Welcome to the fourth pre-launch weekly AtG update! Every Sunday afternoon a new article will go up, and each week will have its own theme. This past week our theme was asymmetry, and you can follow along with future (or past) daily updates on Twitter. You can also check out previous weekly updates on the AtG website.
One of the biggest differences between AtG and nearly all past 4X strategy games is that AtG has fully embraced an asymmetric single-player approach. Similar to the roguelike genre, every playthrough will vary in difficulty and feel thanks to being unpredictable in terms of the terrain, climate, resources, and clans you’ll strategizing around. This isn’t a game with a smooth, predictable arc from start to finish. You’ll have to adapt strategies, and some starts will just be a bit unfair. This isn’t the kind of game for everyone, but that’s part of what makes AtG unique. The goal wasn’t to build a game for everyone. The goal was to make something new.
That said, I’ve added some normalization to ensure the first few games are always pretty close to the middle of the road, just so new players have a chance to get their feet under them. After that the training wheels come off though and there’s no telling what you’ll face. I still get excited every time I start a new game, just to see what the procedural world builder has in store for me. This is a game with a truly immense amount of replayability, and I think it’s why even I as its designer still really enjoy playing it. Every game is different, and I’m still constantly trying out new strategies. That’s pretty incredible after working on this thing for almost 7 years now.
This was only possible though because I was willing to forgo including any sort of multiplayer mode. If your objective as the designer is to ensure a balanced experience for a symmetrical set of players who you all want to have an equal chance of winning then you’re really binding your hands. Don’t get me wrong, playing a strategy game in multiplayer can be incredibly fun (I have literally thousands of hours of Civ MP under my belt), but it changes how you’re able to design the game.
Sure, maybe in a theoretical world where there was no such thing as opportunity cost and you could work on something forever you could make two completely separate game modes that were optimized for each, but in the real world you have to make compromises. Give one player a gold deposit and start another in Greenland and you have a recipe for a game that feels really unfair in multiplayer. In single-player though? That’s part of the whole point of playing. It’s certainly possible to have asymmetric-but-balanced starts or factions, but that requires a huge amount of design and balancing work.
Add that to the large amount of work required just to get MP functioning, let alone how it warps how you develop the game (make sure you send everything via messages!) has meant that my decision on day one to forgo multiplayer was clearly the correct choice. Future games? Who knows. But for AtG being single-player-only was the right move.
Another element AtG borrows from roguelikes, Binding of Isaac specifically, is how the factions work. In BoI you start with only a single character and unlock more as you play. Your original character is pretty vanilla and provides players with the “base” gameplay experience, whereas all the others are basically interesting variants distinct in one or two important ways. This adds still more replayability to AtG’s already-robust foundation there. Purists will want to always play the Goths though, as the game was basically designed around and for them, whereas Attila starting with a powerful Horse Archer and being unable to own structures is very much not how the normal game plays.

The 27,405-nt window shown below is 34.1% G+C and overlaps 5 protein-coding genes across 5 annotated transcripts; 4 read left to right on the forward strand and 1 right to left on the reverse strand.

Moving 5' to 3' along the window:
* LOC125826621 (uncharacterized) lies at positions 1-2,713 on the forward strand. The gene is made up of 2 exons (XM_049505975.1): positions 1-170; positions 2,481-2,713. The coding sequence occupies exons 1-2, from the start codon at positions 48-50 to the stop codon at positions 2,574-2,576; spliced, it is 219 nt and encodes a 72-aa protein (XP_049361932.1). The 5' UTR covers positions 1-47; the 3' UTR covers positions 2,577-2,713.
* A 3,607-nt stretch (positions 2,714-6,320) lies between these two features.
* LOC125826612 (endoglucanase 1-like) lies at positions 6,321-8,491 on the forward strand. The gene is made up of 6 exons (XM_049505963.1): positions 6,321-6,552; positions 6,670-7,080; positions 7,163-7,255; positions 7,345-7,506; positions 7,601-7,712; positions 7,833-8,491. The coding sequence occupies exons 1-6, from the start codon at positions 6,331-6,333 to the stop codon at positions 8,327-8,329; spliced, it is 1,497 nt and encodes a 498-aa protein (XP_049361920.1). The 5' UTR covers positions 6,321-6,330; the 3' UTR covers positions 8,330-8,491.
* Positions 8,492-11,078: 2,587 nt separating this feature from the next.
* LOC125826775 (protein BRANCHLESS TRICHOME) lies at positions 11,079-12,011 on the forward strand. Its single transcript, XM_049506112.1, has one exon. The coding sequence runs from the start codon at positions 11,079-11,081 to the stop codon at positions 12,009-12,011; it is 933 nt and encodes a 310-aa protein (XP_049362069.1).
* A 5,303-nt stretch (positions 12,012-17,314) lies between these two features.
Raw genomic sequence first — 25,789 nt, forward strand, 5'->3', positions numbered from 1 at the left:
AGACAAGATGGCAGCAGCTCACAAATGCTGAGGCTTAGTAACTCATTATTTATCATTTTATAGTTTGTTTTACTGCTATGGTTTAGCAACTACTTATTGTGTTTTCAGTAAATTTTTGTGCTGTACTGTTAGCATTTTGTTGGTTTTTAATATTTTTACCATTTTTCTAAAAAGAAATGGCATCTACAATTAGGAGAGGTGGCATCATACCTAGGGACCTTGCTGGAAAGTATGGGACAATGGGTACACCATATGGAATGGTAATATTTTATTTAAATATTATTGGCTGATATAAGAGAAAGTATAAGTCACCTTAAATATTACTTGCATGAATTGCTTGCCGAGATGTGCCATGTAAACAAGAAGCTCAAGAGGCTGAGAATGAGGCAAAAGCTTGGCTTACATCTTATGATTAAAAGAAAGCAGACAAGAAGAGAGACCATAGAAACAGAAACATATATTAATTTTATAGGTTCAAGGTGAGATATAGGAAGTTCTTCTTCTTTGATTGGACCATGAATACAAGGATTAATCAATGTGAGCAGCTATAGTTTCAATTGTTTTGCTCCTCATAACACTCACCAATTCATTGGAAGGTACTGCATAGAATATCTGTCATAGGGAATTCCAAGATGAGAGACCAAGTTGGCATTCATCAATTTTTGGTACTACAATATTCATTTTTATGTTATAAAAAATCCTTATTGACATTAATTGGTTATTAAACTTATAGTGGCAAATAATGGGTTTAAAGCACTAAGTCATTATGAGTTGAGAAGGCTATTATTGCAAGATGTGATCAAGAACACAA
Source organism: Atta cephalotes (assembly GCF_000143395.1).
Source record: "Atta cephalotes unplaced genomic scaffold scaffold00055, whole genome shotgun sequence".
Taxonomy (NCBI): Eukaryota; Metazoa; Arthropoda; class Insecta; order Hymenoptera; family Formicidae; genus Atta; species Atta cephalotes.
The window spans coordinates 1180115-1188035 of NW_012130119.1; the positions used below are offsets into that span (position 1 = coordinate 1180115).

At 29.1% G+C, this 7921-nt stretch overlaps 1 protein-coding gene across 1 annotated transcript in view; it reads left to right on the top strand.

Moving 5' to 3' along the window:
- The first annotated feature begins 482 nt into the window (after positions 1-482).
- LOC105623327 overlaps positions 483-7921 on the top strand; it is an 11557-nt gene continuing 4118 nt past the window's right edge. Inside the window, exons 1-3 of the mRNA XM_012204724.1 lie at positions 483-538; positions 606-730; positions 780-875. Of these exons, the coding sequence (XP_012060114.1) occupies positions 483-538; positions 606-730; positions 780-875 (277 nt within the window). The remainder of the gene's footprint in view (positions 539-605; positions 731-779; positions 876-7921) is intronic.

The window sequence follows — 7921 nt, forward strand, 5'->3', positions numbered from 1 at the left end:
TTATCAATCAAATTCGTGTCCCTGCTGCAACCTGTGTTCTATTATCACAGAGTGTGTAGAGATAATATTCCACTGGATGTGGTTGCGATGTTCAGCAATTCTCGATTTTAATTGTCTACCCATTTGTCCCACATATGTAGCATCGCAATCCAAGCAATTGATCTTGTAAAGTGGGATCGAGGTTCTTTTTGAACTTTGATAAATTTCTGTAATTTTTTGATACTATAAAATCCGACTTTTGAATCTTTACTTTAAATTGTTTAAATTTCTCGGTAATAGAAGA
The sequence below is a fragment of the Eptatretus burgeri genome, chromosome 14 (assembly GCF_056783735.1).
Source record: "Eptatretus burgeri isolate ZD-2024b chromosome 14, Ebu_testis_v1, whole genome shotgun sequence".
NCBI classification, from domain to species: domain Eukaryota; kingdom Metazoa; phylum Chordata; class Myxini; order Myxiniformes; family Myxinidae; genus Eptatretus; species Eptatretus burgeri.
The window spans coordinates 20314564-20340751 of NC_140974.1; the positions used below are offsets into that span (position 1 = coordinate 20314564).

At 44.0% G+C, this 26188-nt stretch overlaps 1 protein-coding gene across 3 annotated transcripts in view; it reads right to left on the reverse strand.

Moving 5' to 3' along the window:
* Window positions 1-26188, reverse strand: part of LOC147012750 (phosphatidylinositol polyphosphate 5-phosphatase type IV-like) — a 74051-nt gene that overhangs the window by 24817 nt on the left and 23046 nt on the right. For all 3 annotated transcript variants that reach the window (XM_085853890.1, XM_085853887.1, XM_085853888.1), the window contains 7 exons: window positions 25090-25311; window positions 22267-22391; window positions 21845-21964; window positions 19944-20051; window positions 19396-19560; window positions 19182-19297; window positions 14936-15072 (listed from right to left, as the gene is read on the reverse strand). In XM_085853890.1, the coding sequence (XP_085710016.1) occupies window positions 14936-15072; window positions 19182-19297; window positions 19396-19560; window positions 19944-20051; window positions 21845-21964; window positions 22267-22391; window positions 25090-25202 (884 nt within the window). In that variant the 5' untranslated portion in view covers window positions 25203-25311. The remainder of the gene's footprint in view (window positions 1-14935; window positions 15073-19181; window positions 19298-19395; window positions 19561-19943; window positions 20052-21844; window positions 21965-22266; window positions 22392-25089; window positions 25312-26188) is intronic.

The way you unlock new factions in AtG is either by conquering their capital or forming an alliance with them (the latter being quite difficult now, but will become less so after diplomacy is fleshed out in a future post-release update). This gives the factions an “achievements with actual meaning” feeling, something I also really like in BoI.
There are two ways to win in AtG: conquer the capital of either the Eastern or Western half of the Roman Empire, or replace the emperor peacefully by sending five clans to Rome fully-equipped as new Roman Legions, after which you can take over the army and declare yourself in charge. The former is obviously a military victory condition, the latter an economic one.
Similar to the rest of the game the difficulty of meeting each condition will vary quite a bit from playthrough to playthrough. If you start incredibly far away from the Empire off in some corner of the map your path to the economic victory condition will be far easier than marching an army through several hundred kilometers of winter snow.
It should also be noted that AtG isn’t a “race” like other 4X games. You’re not competing with any other factions in the game also trying to win, and many of your neighbors will start off stronger than you’ll ever become. AtG is more like a Paradox game where part of your job is the navigate between the big fish as you try to enact your strategies. They won’t always be the smartest on the battlefield, but even so if the Romans ask you for a favor you might want to pay close attention.
Next week I’ll be sharing some stories behind the curtain of how AtG has been made. It’s been a long road, and as you might expect there have been both a lot of both ups and downs. We’re not quite to the finish line yet, but it’s close enough now that I don’t mind looking back at the journey a little bit.
You can follow along throughout the week on Twitter, or check back here next week for a new article.